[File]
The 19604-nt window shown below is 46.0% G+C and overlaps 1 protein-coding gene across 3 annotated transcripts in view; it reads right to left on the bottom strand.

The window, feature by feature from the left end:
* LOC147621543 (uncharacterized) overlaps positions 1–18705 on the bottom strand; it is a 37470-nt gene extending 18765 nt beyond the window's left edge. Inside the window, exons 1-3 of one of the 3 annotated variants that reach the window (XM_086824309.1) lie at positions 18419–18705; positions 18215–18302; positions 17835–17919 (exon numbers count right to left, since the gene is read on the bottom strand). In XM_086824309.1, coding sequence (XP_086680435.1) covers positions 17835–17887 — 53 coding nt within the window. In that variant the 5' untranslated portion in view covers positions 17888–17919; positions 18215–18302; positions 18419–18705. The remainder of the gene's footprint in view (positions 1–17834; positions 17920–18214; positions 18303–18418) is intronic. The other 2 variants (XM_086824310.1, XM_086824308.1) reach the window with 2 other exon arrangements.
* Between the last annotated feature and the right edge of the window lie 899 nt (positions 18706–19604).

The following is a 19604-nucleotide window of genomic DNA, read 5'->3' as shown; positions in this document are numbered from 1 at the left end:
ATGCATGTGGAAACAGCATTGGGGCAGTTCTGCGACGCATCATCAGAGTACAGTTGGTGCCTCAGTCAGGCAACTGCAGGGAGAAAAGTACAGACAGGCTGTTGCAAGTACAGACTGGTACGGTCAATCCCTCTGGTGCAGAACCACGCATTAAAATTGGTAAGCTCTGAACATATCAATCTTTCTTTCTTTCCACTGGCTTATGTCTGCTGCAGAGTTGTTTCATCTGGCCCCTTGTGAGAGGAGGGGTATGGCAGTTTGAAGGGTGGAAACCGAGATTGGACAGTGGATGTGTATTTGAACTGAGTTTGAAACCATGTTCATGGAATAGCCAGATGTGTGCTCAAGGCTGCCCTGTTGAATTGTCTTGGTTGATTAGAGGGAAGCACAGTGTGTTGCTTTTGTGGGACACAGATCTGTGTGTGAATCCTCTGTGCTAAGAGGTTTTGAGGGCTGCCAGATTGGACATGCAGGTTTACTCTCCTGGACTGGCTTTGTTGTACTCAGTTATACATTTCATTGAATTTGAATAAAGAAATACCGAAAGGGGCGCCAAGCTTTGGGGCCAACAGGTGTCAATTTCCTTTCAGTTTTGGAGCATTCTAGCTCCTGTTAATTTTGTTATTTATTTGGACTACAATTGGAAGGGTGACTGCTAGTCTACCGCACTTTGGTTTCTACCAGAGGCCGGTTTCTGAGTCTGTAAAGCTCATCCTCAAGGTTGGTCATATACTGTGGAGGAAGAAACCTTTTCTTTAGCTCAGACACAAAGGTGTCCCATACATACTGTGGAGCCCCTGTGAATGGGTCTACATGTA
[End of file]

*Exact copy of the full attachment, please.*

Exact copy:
The 19604-nt window shown below is 46.0% G+C and overlaps 1 protein-coding gene across 3 annotated transcripts in view; it reads right to left on the bottom strand.

The window, feature by feature from the left end:
* LOC147621543 (uncharacterized) overlaps positions 1–18705 on the bottom strand; it is a 37470-nt gene extending 18765 nt beyond the window's left edge. Inside the window, exons 1-3 of one of the 3 annotated variants that reach the window (XM_086824309.1) lie at positions 18419–18705; positions 18215–18302; positions 17835–17919 (exon numbers count right to left, since the gene is read on the bottom strand). In XM_086824309.1, coding sequence (XP_086680435.1) covers positions 17835–17887 — 53 coding nt within the window. In that variant the 5' untranslated portion in view covers positions 17888–17919; positions 18215–18302; positions 18419–18705. The remainder of the gene's footprint in view (positions 1–17834; positions 17920–18214; positions 18303–18418) is intronic. The other 2 variants (XM_086824310.1, XM_086824308.1) reach the window with 2 other exon arrangements.
* Between the last annotated feature and the right edge of the window lie 899 nt (positions 18706–19604).

The following is a 19604-nucleotide window of genomic DNA, read 5'->3' as shown; positions in this document are numbered from 1 at the left end:
ATGCATGTGGAAACAGCATTGGGGCAGTTCTGCGACGCATCATCAGAGTACAGTTGGTGCCTCAGTCAGGCAACTGCAGGGAGAAAAGTACAGACAGGCTGTTGCAAGTACAGACTGGTACGGTCAATCCCTCTGGTGCAGAACCACGCATTAAAATTGGTAAGCTCTGAACATATCAATCTTTCTTTCTTTCCACTGGCTTATGTCTGCTGCAGAGTTGTTTCATCTGGCCCCTTGTGAGAGGAGGGGTATGGCAGTTTGAAGGGTGGAAACCGAGATTGGACAGTGGATGTGTATTTGAACTGAGTTTGAAACCATGTTCATGGAATAGCCAGATGTGTGCTCAAGGCTGCCCTGTTGAATTGTCTTGGTTGATTAGAGGGAAGCACAGTGTGTTGCTTTTGTGGGACACAGATCTGTGTGTGAATCCTCTGTGCTAAGAGGTTTTGAGGGCTGCCAGATTGGACATGCAGGTTTACTCTCCTGGACTGGCTTTGTTGTACTCAGTTATACATTTCATTGAATTTGAATAAAGAAATACCGAAAGGGGCGCCAAGCTTTGGGGCCAACAGGTGTCAATTTCCTTTCAGTTTTGGAGCATTCTAGCTCCTGTTAATTTTGTTATTTATTTGGACTACAATTGGAAGGGTGACTGCTAGTCTACCGCACTTTGGTTTCTACCAGAGGCCGGTTTCTGAGTCTGTAAAGCTCATCCTCAAGGTTGGTCATATACTGTGGAGGAAGAAACCTTTTCTTTAGCTCAGACACAAAGGTGTCCCATACATACTGTGGAGCCCCTGTGAATGGGTCTACATGTA